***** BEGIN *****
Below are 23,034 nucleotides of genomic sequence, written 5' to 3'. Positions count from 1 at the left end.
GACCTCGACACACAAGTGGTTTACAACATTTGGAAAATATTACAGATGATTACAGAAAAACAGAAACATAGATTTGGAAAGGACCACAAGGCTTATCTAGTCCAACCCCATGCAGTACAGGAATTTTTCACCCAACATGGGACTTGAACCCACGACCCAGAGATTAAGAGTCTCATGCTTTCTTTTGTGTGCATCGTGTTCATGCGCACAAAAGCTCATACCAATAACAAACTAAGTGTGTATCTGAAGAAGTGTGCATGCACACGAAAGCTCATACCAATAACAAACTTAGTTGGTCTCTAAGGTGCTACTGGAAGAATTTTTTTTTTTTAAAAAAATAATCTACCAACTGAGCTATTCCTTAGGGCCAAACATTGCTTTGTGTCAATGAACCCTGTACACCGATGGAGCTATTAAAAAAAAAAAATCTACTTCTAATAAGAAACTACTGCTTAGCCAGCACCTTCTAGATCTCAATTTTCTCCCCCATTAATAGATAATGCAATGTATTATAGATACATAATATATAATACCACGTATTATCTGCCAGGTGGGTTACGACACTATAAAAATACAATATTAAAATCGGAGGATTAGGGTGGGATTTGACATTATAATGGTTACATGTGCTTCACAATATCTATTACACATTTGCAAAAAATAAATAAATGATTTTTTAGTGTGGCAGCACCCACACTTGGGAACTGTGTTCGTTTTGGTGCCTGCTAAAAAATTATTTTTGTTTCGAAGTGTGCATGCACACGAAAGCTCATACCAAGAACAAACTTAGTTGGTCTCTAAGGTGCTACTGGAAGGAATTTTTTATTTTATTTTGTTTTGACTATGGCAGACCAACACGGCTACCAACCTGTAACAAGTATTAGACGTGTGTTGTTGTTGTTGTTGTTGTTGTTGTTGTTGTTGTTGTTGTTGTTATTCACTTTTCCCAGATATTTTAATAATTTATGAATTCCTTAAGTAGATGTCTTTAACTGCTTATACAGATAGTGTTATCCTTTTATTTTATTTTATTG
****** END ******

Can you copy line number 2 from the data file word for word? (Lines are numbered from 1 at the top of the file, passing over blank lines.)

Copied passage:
GACCTCGACACACAAGTGGTTTACAACATTTGGAAAATATTACAGATGATTACAGAAAAACAGAAACATAGATTTGGAAAGGACCACAAGGCTTATCTAGTCCAACCCCATGCAGTACAGGAATTTTTCACCCAACATGGGACTTGAACCCACGACCCAGAGATTAAGAGTCTCATGCTTTCTTTTGTGTGCATCGTGTTCATGCGCACAAAAGCTCATACCAATAACAAACTAAGTGTGTATCTGAAGAAGTGTGCATGCACACGAAAGCTCATACCAATAACAAACTTAGTTGGTCTCTAAGGTGCTACTGGAAGAATTTTTTTTTTTTAAAAAAATAATCTACCAACTGAGCTATTCCTTAGGGCCAAACATTGCTTTGTGTCAATGAACCCTGTACACCGATGGAGCTATTAAAAAAAAAAAATCTACTTCTAATAAGAAACTACTGCTTAGCCAGCACCTTCTAGATCTCAATTTTCTCCCCCATTAATAGATAATGCAATGTATTATAGATACATAATATATAATACCACGTATTATCTGCCAGGTGGGTTACGACACTATAAAAATACAATATTAAAATCGGAGGATTAGGGTGGGATTTGACATTATAATGGTTACATGTGCTTCACAATATCTATTACACATTTGCAAAAAATAAATAAATGATTTTTTAGTGTGGCAGCACCCACACTTGGGAACTGTGTTCGTTTTGGTGCCTGCTAAAAAATTATTTTTGTTTCGAAGTGTGCATGCACACGAAAGCTCATACCAAGAACAAACTTAGTTGGTCTCTAAGGTGCTACTGGAAGGAATTTTTTATTTTATTTTGTTTTGACTATGGCAGACCAACACGGCTACCAACCTGTAACAAGTATTAGACGTGTGTTGTTGTTGTTGTTGTTGTTGTTGTTGTTGTTGTTGTTGTTGTTATTCACTTTTCCCAGATATTTTAATAATTTATGAATTCCTTAAGTAGATGTCTTTAACTGCTTATACAGATAGTGTTATCCTTTTATTTTATTTTATTG